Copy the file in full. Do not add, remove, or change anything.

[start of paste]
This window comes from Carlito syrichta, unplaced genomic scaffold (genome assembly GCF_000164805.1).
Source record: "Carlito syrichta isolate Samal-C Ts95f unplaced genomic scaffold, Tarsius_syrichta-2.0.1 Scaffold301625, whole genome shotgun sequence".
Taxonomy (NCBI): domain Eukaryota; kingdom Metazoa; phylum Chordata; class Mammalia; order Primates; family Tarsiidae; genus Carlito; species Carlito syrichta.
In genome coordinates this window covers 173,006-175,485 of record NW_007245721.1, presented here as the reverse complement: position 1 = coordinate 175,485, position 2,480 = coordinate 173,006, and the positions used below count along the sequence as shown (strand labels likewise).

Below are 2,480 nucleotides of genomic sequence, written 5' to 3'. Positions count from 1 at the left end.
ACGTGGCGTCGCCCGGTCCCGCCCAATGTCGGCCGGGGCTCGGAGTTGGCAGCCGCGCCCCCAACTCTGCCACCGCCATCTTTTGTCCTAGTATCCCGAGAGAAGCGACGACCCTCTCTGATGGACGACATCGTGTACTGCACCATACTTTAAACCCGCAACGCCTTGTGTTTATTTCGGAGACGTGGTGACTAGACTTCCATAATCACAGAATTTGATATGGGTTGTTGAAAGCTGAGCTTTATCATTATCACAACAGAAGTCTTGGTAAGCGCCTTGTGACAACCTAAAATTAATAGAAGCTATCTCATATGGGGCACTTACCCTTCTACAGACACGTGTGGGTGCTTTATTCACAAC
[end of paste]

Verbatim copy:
This window comes from Carlito syrichta, unplaced genomic scaffold (genome assembly GCF_000164805.1).
Source record: "Carlito syrichta isolate Samal-C Ts95f unplaced genomic scaffold, Tarsius_syrichta-2.0.1 Scaffold301625, whole genome shotgun sequence".
Taxonomy (NCBI): domain Eukaryota; kingdom Metazoa; phylum Chordata; class Mammalia; order Primates; family Tarsiidae; genus Carlito; species Carlito syrichta.
In genome coordinates this window covers 173,006-175,485 of record NW_007245721.1, presented here as the reverse complement: position 1 = coordinate 175,485, position 2,480 = coordinate 173,006, and the positions used below count along the sequence as shown (strand labels likewise).

Below are 2,480 nucleotides of genomic sequence, written 5' to 3'. Positions count from 1 at the left end.
ACGTGGCGTCGCCCGGTCCCGCCCAATGTCGGCCGGGGCTCGGAGTTGGCAGCCGCGCCCCCAACTCTGCCACCGCCATCTTTTGTCCTAGTATCCCGAGAGAAGCGACGACCCTCTCTGATGGACGACATCGTGTACTGCACCATACTTTAAACCCGCAACGCCTTGTGTTTATTTCGGAGACGTGGTGACTAGACTTCCATAATCACAGAATTTGATATGGGTTGTTGAAAGCTGAGCTTTATCATTATCACAACAGAAGTCTTGGTAAGCGCCTTGTGACAACCTAAAATTAATAGAAGCTATCTCATATGGGGCACTTACCCTTCTACAGACACGTGTGGGTGCTTTATTCACAAC